Workforce reduction (WR) was modelled by assuming that for each day the intervention was in effect, each worker had a 50% probability of staying at home and thus did not make contact with co-workers. Community contact reduction (CCR) was modelled by assuming that on days when the intervention was in effect, all individuals made 50% fewer random community contacts. The most rigorous social distancing interventions considered in this study, which we denote as strict social distancing, involve the combined activation of school closure with workforce reduction and/or community contact reduction, and for this to occur for significant time periods; continuous and 8 weeks duration were considered.
In the present study we simulated a total of 32 intervention scenarios (for each of three reproduction numbers 1.5, 1.8 and 2.5). To simplify the results, we only present those interventions that reduce the unmitigated illness attack rate by at least 50%.
Definition of severity
Model parameters and cost data
Symptomatic infectiousness timeline
0.5 day latent (non infectious), 1 day asymptomatic; 2 days peak symptomatic; 2.5 days post-peak symptomatic
Asymptomatic infectiousness timeline
0.5 day latent; 5.5 days asymptomatic
peak symptomatic infectiousness
post-peak symptomatic infectiousness
Probability of asymptomatic infection
Probability of adult withdrawal from work if sick
Probability of child withdrawal from school if sick
Basic Reproduction Number R0 and Attack Rate (%)
R0 = 1.5, AR = 24.4% (R0 = 1.8 and AR = 32.4%, R0 = 2.5, AR = 43.8%)*
Antiviral infectiousness reduction
66% (33%, 89%)*
Antiviral susceptibility reduction
85% (43%, 90%)*
Prophylaxis symptom reduction probability
Maximum antiviral courses given for treatment
1 course per person for 5 days
Maximum antiviral courses given for prophylaxis
1 course per person for 10 days
School Closure Duration
2 weeks, 8 weeks and continuously
School Closure Trigger
20 to 40 community cases
School Closure withdrawal probability
1.0 (0.5, 0.75)*
Workforce Reduction Duration
4 weeks and continuously
Workforce Reduction Trigger
2 weeks after first case
Workforce Reduction attendance probability
0.5 (0.25, 0.75)*
Community Contact Reduction (CCR) Duration
4 weeks and continuously
2 weeks after first case
CCR withdrawal probability
0.5 (0.25, 0.75)*
Pandemic severity parameters
Severity Category 1 (CFR < 0.1%)
Case Fatality Rate = 0.1%
Severity Category 2 (CFR 0.1% - 0.5%)
Case Fatality Rate = 0.25%
Severity Category 3 (CFR 0.5% - 1.0%)
Case Fatality Rate = 0.75%
Severity Category 4 (CFR 1.0% - 2.0%)
Case Fatality Rate = 1.5%
Severity Category 5 (CFR > = 2.0%)
Case Fatality Rate = 2.5%
Hospitalisation / fatality ratio
ICU / fatality ratio
Average hospital stay (days)
Average ICU stay (days)
Economic analysis parameters
Average wages (per week)
Average school closure cost (per student per day)
Average GP visit cost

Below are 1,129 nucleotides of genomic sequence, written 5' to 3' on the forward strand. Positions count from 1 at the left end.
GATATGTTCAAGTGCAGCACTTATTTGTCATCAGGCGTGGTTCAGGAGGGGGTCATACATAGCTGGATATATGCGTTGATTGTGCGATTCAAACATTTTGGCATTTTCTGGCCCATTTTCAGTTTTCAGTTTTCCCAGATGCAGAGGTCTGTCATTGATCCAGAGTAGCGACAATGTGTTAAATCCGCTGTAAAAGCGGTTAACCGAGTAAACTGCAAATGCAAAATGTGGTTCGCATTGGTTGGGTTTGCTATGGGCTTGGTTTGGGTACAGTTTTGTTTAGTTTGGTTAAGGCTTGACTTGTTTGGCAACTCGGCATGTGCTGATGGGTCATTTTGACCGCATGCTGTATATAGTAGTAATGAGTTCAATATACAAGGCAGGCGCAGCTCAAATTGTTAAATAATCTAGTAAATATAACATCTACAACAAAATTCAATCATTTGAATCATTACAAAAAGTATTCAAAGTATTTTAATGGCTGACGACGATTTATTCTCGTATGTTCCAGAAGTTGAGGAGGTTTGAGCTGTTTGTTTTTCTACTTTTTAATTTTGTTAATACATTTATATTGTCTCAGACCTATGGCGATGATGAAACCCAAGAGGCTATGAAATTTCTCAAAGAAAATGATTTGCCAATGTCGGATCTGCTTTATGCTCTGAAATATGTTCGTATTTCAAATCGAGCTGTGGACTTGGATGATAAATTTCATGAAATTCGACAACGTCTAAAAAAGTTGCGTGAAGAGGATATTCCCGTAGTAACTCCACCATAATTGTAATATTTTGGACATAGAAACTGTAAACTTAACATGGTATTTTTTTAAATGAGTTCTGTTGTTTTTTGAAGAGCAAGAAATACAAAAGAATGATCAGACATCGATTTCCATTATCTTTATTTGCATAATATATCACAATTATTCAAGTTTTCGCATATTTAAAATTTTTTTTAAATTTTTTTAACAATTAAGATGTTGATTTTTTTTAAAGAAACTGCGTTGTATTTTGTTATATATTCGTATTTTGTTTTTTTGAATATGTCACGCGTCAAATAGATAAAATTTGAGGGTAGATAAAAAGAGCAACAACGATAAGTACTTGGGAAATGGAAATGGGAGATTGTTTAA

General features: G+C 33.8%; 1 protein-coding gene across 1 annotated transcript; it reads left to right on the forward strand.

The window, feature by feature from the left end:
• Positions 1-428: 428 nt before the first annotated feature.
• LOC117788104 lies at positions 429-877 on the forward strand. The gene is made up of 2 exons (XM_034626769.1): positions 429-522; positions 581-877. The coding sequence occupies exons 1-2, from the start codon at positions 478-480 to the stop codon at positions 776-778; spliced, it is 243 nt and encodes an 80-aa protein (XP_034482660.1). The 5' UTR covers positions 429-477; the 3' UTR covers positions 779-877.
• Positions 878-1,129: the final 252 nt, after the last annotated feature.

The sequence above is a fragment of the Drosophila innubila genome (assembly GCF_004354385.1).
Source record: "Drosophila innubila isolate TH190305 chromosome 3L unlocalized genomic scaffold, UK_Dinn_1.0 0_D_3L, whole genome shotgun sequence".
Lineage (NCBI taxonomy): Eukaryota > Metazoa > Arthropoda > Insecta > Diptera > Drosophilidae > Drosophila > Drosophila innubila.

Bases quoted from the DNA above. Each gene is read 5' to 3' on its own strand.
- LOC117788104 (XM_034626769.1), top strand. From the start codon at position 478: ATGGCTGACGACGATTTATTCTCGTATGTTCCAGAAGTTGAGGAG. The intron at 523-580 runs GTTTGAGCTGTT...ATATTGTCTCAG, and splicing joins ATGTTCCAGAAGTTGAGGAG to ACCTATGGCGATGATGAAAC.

Average hospitalization cost (per day)
Average ICU cost (per day)
Antiviral cost per course
Antiviral dispensing cost per course
Antiviral shelf life
Mean time between pandemics
Discount Rate (annually)
The least severe pandemic considered (category 1) has CFR of 0.1% which is at the upper end of estimates for the 2009 pandemic. Initially, the 2009 pandemic CFR was estimated to be in the range 0.007% - 0.048% ; however recent reanalysis of global data from 2009 suggest a CFR (for the 18–64 age group) in the range 0.018% - 0.159% . Cost analysis results for a pandemic with H1N1 2009 characteristics using a similar simulation model to the one described here can be found in .
Calculation of costs arising from lost productivity due to death and from hospitalisation of ill individuals requires that individual health outcomes (symptomatic illness, hospitalisation, ICU admission, and death) be estimated for each severity level. The 2009 pandemic data from Western Australia was used to provide this relationship between the mortality rate and numbers requiring hospitalisation and ICU care. These data indicated a non-ICU hospitalisation to fatality ratio of 32:1 and an ICU admission to fatality ratio of 3:1. These values align with those in a previous study by Presanis et al. in , which estimated the ratios in the ranges 17–37 to 1 and 3.1–5.0 to 1, respectively.
The economic analysis model translates the age-specific infection profile of each individual in the modelled population, as derived by the Albany simulation model, into the overall pandemic cost burden. Total costs involve both direct healthcare costs (e.g. the cost of medical attention due to a GP visit, or for hospitalisation) and costs due to productivity loss [47, 53]. Pharmaceutical costs (i.e. costs related to antiviral drugs) are also estimated. All costs are reported in 2010 US dollars using consumer price index adjustments . 2010 US dollar values are used to make the results readily convertible to a wide range of countries.